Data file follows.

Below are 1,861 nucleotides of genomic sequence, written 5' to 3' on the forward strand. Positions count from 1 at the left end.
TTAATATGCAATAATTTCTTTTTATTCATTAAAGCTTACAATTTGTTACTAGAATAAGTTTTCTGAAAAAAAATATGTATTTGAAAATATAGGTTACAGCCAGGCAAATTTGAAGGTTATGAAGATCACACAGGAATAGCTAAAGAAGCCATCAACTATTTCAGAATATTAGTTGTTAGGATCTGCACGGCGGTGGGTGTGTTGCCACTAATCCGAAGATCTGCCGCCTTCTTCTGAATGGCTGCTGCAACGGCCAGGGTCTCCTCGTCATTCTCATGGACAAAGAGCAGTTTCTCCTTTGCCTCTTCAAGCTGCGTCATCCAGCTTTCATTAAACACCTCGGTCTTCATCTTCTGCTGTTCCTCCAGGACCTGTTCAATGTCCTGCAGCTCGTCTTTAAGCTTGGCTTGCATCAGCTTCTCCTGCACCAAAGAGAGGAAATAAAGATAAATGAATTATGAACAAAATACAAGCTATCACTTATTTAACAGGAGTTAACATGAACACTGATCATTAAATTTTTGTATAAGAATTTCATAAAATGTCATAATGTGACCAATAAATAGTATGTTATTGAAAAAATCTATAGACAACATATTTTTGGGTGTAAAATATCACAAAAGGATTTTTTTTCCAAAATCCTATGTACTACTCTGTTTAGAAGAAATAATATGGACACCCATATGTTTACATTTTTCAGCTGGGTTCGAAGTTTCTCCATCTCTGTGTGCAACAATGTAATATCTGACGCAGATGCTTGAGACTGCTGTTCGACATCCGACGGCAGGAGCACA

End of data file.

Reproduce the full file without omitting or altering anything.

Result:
Below are 1,861 nucleotides of genomic sequence, written 5' to 3' on the forward strand. Positions count from 1 at the left end.
TTAATATGCAATAATTTCTTTTTATTCATTAAAGCTTACAATTTGTTACTAGAATAAGTTTTCTGAAAAAAAATATGTATTTGAAAATATAGGTTACAGCCAGGCAAATTTGAAGGTTATGAAGATCACACAGGAATAGCTAAAGAAGCCATCAACTATTTCAGAATATTAGTTGTTAGGATCTGCACGGCGGTGGGTGTGTTGCCACTAATCCGAAGATCTGCCGCCTTCTTCTGAATGGCTGCTGCAACGGCCAGGGTCTCCTCGTCATTCTCATGGACAAAGAGCAGTTTCTCCTTTGCCTCTTCAAGCTGCGTCATCCAGCTTTCATTAAACACCTCGGTCTTCATCTTCTGCTGTTCCTCCAGGACCTGTTCAATGTCCTGCAGCTCGTCTTTAAGCTTGGCTTGCATCAGCTTCTCCTGCACCAAAGAGAGGAAATAAAGATAAATGAATTATGAACAAAATACAAGCTATCACTTATTTAACAGGAGTTAACATGAACACTGATCATTAAATTTTTGTATAAGAATTTCATAAAATGTCATAATGTGACCAATAAATAGTATGTTATTGAAAAAATCTATAGACAACATATTTTTGGGTGTAAAATATCACAAAAGGATTTTTTTTCCAAAATCCTATGTACTACTCTGTTTAGAAGAAATAATATGGACACCCATATGTTTACATTTTTCAGCTGGGTTCGAAGTTTCTCCATCTCTGTGTGCAACAATGTAATATCTGACGCAGATGCTTGAGACTGCTGTTCGACATCCGACGGCAGGAGCACA